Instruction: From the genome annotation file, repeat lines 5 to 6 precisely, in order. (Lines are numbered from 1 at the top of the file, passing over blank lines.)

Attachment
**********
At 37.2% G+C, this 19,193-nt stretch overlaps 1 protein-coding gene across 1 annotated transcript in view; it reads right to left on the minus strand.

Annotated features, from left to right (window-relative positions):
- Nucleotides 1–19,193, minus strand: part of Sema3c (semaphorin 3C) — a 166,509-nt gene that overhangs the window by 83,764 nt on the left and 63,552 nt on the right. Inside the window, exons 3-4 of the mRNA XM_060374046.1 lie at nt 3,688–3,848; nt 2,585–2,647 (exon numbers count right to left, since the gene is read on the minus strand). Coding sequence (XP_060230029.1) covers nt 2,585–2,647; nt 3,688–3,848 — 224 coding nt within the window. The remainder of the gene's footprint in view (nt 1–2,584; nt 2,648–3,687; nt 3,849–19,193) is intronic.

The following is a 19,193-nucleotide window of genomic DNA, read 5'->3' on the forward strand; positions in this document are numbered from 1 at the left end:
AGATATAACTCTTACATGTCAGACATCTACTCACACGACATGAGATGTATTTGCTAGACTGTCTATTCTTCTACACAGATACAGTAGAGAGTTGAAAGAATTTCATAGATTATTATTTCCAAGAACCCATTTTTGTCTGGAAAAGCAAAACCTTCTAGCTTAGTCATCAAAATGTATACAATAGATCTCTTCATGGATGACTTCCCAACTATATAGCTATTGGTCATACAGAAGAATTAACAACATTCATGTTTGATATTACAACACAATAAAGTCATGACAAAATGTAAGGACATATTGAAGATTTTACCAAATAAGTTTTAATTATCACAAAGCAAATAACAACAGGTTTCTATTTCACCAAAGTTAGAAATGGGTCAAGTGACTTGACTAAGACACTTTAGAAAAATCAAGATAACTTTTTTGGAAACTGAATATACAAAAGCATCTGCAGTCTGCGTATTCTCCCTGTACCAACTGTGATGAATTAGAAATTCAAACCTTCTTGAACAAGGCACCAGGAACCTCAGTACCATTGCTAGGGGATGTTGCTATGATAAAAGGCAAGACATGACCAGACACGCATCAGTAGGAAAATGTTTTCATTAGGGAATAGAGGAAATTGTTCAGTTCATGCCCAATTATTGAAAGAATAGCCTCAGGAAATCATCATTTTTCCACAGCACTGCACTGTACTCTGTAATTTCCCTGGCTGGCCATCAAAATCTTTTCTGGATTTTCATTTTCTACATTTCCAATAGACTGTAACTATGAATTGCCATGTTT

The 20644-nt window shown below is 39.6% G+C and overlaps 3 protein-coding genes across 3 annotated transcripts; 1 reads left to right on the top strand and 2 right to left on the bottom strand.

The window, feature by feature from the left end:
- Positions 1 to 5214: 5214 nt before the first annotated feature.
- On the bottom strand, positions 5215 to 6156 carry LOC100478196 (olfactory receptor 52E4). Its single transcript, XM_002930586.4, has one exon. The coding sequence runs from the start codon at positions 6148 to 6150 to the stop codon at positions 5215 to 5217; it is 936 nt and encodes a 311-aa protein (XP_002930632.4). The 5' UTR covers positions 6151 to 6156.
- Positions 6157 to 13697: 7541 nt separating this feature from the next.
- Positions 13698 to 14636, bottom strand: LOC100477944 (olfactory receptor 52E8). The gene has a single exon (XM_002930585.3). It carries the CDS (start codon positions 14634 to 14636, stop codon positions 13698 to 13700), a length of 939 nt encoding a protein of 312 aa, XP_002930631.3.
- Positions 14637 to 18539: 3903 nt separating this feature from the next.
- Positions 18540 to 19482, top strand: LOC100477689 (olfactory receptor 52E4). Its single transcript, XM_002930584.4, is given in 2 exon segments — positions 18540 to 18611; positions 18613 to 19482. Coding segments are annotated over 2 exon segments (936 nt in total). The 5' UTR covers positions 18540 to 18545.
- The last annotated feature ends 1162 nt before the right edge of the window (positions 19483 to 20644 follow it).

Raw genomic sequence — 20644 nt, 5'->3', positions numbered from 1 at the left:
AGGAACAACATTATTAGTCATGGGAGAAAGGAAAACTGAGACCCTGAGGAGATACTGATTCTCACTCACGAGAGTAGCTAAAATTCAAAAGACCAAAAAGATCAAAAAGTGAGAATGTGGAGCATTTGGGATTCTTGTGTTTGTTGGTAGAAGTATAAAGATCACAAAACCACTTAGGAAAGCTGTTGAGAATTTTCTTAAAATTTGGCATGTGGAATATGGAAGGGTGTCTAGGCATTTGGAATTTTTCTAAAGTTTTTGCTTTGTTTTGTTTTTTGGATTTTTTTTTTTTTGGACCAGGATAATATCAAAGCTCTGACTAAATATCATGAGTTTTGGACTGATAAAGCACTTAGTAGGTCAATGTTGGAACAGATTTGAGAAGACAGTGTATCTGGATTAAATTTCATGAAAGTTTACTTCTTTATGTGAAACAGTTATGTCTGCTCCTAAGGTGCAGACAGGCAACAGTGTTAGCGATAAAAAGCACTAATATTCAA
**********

AGATATAACTCTTACATGTCAGACATCTACTCACACGACATGAGATGTATTTGCTAGACTGTCTATTCTTCTACACAGATACAGTAGAGAGTTGAAAGAATTTCATAGATTATTATTTCCAAGAACCCATTTTTGTCTGGAAAAGCAAAACCTTCTAGCTTAGTCATCAAAATGTATACAATAGATCTCTTCATGGATGACTTCCCAACTATATAGCTATTGGTCATACAGAAGAATTAACAACATTCATGTTTGATATTACAACACAATAAAGTCATGACAAAATGTAAGGACATATTGAAGATTTTACCAAATAAGTTTTAATTATCACAAAGCAAATAACAACAGGTTTCTATTTCACCAAAGTTAGAAATGGGTCAAGTGACTTGACTAAGACACTTTAGAAAAATCAAGATAACTTTTTTGGAAACTGAATATACAAAAGCATCTGCAGTCTGCGTATTCTCCCTGTACCAACTGTGATGAATTAGAAATTCAAACCTTCTTGAACAAGGCACCAGGAACCTCAGTACCATTGCTAGGGGATGTTGCTATGATAAAAGGCAAGACATGACCAGACACGCATCAGTAGGAAAATGTTTTCATTAGGGAATAGAGGAAATTGTTCAGTTCATGCCCAATTATTGAAAGAATAGCCTCAGGAAATCATCATTTTTCCACAGCACTGCACTGTACTCTGTAATTTCCCTGGCTGGCCATCAAAATCTTTTCTGGATTTTCATTTTCTACATTTCCAATAGACTGTAACTATGAATTGCCATGTTT

The 20644-nt window shown below is 39.6% G+C and overlaps 3 protein-coding genes across 3 annotated transcripts; 1 reads left to right on the top strand and 2 right to left on the bottom strand.